When Mount Vesuvius exploded in a shower of fire and lava, it buried the city of Pompeii under 20 feet of ash and pumice. The town, its artifacts, and even its people laid entombed and lost to the world for over 1,700 years.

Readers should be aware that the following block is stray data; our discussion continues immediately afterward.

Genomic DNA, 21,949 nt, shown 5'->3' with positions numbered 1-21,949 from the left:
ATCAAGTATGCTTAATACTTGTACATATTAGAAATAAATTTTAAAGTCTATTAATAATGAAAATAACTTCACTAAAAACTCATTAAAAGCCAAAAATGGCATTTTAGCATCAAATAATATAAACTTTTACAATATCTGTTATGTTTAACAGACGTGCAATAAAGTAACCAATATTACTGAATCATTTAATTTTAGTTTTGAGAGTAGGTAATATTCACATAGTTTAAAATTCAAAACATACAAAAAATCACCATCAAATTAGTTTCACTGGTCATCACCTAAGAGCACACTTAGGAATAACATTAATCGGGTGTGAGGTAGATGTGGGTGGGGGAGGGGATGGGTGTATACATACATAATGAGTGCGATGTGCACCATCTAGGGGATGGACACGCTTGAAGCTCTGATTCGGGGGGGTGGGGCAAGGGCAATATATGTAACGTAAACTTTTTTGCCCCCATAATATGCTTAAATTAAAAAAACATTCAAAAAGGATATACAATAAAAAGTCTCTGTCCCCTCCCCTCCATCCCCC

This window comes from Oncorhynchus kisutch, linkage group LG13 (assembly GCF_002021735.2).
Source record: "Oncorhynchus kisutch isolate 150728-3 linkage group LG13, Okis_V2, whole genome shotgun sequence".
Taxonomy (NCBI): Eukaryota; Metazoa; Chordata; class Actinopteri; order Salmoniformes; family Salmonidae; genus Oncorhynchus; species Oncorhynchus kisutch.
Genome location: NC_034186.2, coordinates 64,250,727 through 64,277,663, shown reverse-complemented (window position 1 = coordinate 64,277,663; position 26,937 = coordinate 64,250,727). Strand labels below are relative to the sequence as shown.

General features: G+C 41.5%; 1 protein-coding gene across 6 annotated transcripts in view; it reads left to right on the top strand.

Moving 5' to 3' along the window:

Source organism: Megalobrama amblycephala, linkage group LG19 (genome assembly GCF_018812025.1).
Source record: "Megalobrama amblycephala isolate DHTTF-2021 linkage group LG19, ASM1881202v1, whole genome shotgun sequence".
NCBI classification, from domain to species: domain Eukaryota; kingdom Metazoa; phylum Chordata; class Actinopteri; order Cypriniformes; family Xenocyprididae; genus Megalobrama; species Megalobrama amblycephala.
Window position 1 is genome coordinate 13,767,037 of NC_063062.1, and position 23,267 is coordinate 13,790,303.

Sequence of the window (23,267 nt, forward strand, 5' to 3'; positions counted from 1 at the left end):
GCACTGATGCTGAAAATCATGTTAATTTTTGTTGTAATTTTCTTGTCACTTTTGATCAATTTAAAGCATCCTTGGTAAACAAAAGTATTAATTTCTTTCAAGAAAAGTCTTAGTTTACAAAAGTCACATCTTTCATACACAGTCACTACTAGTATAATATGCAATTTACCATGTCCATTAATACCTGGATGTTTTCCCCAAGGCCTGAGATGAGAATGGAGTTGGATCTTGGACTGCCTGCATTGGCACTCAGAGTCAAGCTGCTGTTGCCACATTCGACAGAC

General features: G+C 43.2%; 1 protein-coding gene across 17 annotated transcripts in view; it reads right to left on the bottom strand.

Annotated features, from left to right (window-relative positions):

When the ruins of Pompeii were discovered and unearthed in the mid-16th century, most of the city remained intact, which spoke to how quickly the disaster occurred. Explorers found evidence of an ordinary life unexpectedly interrupted: inhabitants in lifelike poses, petrified bread still in ovens, and dogs chained beside their masters. The violent eruption of Mount Vesuvius caught thousands of inhabitants by complete surprise, but what remains of the ruins of Pompeii today?